In Dance, if we strip it down for one second, we are talking about jumping, landing and changing direction. Repeating the same movement over and over again not only requires skill but muscular endurance and suitable strength and power to perform. Practising a movement over and over again will make you more skilful but does not take into account the body's threshold that might be exceeded which could lead to subsequent injury. 

 

In latter Dance Science Research, University Scholars have endeavoured to find the contributing factors to injury such as; pointe shoe type, floor type, stage gradient, Dance Genre, Skill Level, Age and more... However the one common denominator to all these factors is the Dancer's ability to cope with the demand of what they are asking themselves to do. 

Injury research on the whole is beginning to elude to the possibility that we CANNOT prevent an injury but only mitigate the risk and improve a person's ability to perform movements repeatedly without adverse effects on the body.

If injuries are occurring through OVERUSE AND REPEATED IMPACT. Lets look at a few options.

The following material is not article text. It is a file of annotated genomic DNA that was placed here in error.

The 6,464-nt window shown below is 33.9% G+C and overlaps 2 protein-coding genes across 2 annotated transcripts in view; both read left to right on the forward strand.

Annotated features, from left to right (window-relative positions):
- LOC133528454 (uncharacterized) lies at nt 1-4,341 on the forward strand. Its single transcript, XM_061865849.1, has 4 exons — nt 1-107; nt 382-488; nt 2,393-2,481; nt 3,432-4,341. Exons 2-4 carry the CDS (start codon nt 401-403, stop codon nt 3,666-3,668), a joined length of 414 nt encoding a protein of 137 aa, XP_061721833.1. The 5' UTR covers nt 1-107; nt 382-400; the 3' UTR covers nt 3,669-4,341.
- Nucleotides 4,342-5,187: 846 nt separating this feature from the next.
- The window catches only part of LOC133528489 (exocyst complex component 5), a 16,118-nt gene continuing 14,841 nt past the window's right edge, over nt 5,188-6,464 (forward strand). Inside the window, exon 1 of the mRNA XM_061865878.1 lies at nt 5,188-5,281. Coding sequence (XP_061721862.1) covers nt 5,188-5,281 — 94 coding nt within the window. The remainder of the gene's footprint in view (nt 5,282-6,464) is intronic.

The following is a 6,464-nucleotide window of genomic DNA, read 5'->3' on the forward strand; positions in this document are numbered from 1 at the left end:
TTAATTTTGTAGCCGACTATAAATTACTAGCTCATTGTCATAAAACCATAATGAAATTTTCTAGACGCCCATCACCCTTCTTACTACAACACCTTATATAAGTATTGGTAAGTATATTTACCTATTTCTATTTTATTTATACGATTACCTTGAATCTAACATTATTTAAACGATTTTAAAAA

1. Address the important of technique: Landing, Weight Transfer and positioning.

2. Allow Dancers the opportunity to make their bodies robust through Strength Training. Subtract that "IMPORTANT" extra Ballet Class with some form conditioning so that their bodies can adapt to cope with all the other classes.

3. Less is More. Allow time for appropriate recovery modalities: Ice Bath, Gentle Walking and cycling, adequate nutrition and sleep. 

4. Consider the effects of Yesterday's efforts on Today's performance.

5. Seek more Muscular Strength instead of More Flexibility.

 

This article does not even scratch the surface with Dance Science Research but better still picks out some key concepts for reflection. If you want Dancers to improve and be less injured. Step away from the Cardio machines and more classes, and allow them time to recover from their efforts and gain the strength required to jump up and down 200-300 times a day.

 

Credit to NIDMS and One Dance UK for their efforts to promote Dance Health and Education. However we must focus our attention to educating our own Dancers on how they can succeed whilst lowering their risk of spending more time trying to recover from injury. 

 

Muscular Strength/Endurance and Landing/Pointe Work Technique will prevail against overuse injuries. 

 

Peace and Love!